Expensive Spanish Mistake!


Image – Madrid’s Retiro Park

When our boiler broke the other day (No hot water for showers! No heating just as it gets colder in Madrid!), I (Ben) was left in charge of dealing with the plumber that came round to fix it. He found the problem, and as he was getting to work on fixing it, I remembered to ask how much it was going to cost before he got under way…

Ben: ¿Cuánto nos va a costar entonces?

Plumber: Ciento y pico…

Now, I always understood …y pico to mean, ‘and a little bit’, so in my head I thought, “OK, it’s going to be about 120 or 130 Euros max”, and seeing as we’d paid 110 euros the last time, I said, “Pues adelante” – go for it.

Imagina my surprise when he presented me with a bill for 175 Euros at the end!

Plumber: Pues aquí tienes la factura, son 175 Euros – Well here’s the bill, it’s 175 Euros

Ben: Pero, ¿No habías dicho ciento y pico? – Didn’t you say it was one hundred and a bit?

Plumber: Sí, 175 Euros son ciento y pico. – Yes, 175 Euros is a hundred and something.

So, Marina, after getting over her surprise that I’d paid 65 Euros more than the last time to fix the boiler, explained that ciento y pico means anywhere between 100 and 200.

Mil y pico would be anywhere between 1000 and 2000. As the plumber pointed out, ciento y pico means ‘100 and something’, not, as I’d understood it, ‘100 and a bit’.

I felt pretty annoyed that I’d gone so long using y pico in the wrong way, but quite delighted to have learned (the hard way!) what it really means at last. Still it could have been worse, it was a ciento y pico mistake, and not a mil y pico mistake!

Let us know in the comments below if you’ve had any ‘put your foot in it’ Spanish mistakes in your Spanish learning life!

Remember, our Spanish audios and worksheets are full of Real Spanish to help you avoid mistakes like this!

65 thoughts on “Expensive Spanish Mistake!

    1. Melanie Zwyghuizen

      I was with you Ben! I have always understood it to be “and a little bit” as my friends would say referring to the age of her young daughter “Tiene un año y pico” . I guess it depends on context then?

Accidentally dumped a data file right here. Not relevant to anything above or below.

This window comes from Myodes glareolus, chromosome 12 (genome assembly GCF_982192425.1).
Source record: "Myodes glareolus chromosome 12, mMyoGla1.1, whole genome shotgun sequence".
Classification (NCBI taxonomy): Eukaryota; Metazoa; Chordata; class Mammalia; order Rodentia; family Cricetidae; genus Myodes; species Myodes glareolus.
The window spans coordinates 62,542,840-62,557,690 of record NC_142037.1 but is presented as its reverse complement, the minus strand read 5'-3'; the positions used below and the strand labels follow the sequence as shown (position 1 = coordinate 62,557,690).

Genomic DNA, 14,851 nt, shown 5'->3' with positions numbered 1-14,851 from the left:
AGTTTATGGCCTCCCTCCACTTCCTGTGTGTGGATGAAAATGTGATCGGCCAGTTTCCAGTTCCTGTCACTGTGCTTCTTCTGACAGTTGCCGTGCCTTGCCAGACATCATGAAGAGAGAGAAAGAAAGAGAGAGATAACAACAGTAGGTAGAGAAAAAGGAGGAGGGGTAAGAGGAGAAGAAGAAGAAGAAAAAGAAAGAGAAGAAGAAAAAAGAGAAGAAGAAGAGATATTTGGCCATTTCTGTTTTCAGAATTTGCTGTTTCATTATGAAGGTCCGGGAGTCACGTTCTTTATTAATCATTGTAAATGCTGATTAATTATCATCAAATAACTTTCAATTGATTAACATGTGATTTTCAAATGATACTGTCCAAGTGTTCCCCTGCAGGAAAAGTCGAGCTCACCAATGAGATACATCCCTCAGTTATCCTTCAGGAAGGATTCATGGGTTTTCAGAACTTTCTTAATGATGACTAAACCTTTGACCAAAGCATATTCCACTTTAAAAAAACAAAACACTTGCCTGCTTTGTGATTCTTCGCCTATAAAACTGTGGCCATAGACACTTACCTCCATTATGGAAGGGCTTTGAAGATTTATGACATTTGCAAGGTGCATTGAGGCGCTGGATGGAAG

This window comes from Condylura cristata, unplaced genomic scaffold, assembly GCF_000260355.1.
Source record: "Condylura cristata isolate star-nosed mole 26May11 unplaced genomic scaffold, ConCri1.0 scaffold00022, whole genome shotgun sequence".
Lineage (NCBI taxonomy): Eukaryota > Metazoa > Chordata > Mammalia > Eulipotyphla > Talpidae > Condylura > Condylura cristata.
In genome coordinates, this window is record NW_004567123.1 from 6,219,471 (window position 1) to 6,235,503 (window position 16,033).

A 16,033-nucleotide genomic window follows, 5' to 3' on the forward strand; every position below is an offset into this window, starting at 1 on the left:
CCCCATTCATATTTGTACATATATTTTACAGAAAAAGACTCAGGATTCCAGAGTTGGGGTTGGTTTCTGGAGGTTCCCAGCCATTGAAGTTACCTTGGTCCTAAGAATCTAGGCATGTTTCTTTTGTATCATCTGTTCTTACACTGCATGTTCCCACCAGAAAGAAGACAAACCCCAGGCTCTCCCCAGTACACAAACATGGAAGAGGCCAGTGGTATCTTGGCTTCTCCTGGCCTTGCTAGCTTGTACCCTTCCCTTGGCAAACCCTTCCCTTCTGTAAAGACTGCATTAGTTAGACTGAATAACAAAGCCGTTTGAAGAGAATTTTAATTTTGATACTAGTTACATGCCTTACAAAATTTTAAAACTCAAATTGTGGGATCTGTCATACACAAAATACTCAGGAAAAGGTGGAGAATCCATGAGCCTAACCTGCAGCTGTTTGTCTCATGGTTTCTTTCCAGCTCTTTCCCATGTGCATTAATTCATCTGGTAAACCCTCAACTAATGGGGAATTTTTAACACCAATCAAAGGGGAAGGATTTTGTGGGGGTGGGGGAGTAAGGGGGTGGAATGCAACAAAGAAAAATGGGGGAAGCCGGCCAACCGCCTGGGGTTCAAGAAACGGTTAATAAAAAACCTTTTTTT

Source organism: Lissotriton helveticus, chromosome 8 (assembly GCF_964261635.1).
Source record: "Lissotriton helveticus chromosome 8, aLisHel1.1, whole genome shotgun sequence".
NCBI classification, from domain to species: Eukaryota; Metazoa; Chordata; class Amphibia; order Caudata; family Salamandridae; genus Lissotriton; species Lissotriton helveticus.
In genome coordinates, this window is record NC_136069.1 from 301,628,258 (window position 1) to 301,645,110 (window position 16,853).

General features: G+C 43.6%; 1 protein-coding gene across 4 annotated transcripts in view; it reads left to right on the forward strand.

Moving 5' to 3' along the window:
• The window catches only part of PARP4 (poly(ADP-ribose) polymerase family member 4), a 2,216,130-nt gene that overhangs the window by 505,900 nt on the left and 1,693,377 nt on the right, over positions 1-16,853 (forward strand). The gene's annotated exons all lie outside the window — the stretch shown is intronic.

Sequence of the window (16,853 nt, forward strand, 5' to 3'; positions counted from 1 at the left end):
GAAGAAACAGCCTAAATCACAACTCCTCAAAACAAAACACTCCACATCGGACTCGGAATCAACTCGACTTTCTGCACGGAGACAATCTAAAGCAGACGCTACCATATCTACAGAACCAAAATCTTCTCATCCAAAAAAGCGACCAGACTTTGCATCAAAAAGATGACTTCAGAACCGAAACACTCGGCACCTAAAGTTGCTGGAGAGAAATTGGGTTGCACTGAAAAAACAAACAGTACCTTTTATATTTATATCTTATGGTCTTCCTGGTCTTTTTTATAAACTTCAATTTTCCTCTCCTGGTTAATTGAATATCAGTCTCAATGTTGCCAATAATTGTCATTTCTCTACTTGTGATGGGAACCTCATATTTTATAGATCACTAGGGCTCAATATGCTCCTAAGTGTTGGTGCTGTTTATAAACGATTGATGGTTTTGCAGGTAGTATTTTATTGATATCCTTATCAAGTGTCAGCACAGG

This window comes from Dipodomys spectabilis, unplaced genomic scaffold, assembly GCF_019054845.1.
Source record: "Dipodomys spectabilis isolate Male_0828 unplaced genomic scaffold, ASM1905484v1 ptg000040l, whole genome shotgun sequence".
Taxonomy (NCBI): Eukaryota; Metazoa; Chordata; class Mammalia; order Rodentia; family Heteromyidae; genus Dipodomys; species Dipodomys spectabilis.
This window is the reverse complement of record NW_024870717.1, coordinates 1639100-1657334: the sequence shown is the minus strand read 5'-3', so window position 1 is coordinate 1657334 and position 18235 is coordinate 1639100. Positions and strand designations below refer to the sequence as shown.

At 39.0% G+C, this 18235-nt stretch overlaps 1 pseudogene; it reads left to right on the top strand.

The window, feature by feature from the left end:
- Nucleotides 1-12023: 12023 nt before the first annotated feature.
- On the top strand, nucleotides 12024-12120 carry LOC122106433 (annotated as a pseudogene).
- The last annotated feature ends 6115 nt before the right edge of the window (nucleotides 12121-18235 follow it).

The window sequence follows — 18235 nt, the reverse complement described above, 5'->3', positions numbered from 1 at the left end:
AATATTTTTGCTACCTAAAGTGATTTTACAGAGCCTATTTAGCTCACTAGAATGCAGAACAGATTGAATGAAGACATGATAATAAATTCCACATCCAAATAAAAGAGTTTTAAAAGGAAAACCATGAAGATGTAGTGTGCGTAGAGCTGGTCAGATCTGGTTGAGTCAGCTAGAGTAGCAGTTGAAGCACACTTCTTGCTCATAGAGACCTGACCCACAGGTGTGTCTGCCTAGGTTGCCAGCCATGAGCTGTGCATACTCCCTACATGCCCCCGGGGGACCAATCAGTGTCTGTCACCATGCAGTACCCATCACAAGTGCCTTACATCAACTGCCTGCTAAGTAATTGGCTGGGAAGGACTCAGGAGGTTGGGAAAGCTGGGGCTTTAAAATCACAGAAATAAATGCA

1. Moira Cowie

    Thanks so much for that, Ben. I’ve been speaking Spanish for over 30 years, and I’ve always understood “y pico” in exactly the same way as you did. I have been warned!

  2. Rerired Rob

    I am a beginner and my mistake was in trying to say that I’d had big eggs – I’m sure you know the translation misunderstanding without me having to explain further!

  3. Margarita

    I am still learning Spanish, just level three, good to know. Added knowledge . Thanks for sharing Ben and Marina.

  4. Susan

    So can’t “y pico” ever mean a little bit? For example, vivi alli por un ano y pico (apologies…not a Spanish language-friendly keyboard)?

  5. Anita

    Wow! THE SAME happened to me with a boiler, it was a boiler replacement and I don’t remember the final bill but I always thought the workman didn’t stick to his estimate and was really annoyed with him. But didn’t ask for an explanation. ONLY NOW I realize I didn’t even learn the hard way! I was still thinking it meant and ‘a bit’.

  6. jillian white

    My Spanish is terrible. After living in Barcelona 2 years, all I acquire is more amigos extranjeros que no hablan Castellano (ni Catalan). But I have quite a good vocabulario de las palabras malodicho.

    Before I gave up trying to find Spanish/Catalan friends I was at a dinner one night, and one of the men was asking me a lot of personal questions that were making the others laugh. I only partially understood but I got the gist that he wasn’t being kind. However, to show I could take a joke, even at my expense, I wanted to say – using an Australian expression – that he was a joker, (so full of the bullshit) and thus laugh him off. Instead I said “Eres lleno de mierda”, which I thought would make him laugh and stop. He stopped alright! He very blatantly refused to speak to me for the rest of the night, and acted terribly offended. An Argentinian friend later told me never to describe someone and use the word mierda at the same time.

      1. Max

        The difference between “el publico” and “la publica” may cost you oh so much… Especially in a crowded auditorium…

  7. Kati

    I also thought “Y pico” meant “and a bit” or “and something,” but a SMALL something! My main hilarious/embarrassing mistake luckily cost me no money, but is maybe not appropriate to a public feed. It had to do with me telling someone that I didn’t eat beef, but I did eat chicken….what could go wrong…..I’ll let you work it out.

    1. MargaritaMc

      This is so frustrating, Kati! – myn colloquial Spanish isn’t good enough to work out what the embarrassment was about! (Ah, the dictionary has one meaning of pollo as being something coughed up. Yes/no?)

  8. Esther

    Thanks for the heads up! Word Reference confirms it:

    y pico conj + nm coloquial (cantidad extra) and then some expr

    Not quite sure how you would say “and a bit” or “ish” now… Could it be “ciento y algo” or “ciento y poco” or using more concrete terms of approximation e.g. “alrededor de”?

  9. Steve Gold

    My Spanish misunderstanding story is much more subtle but nonetheless very funny.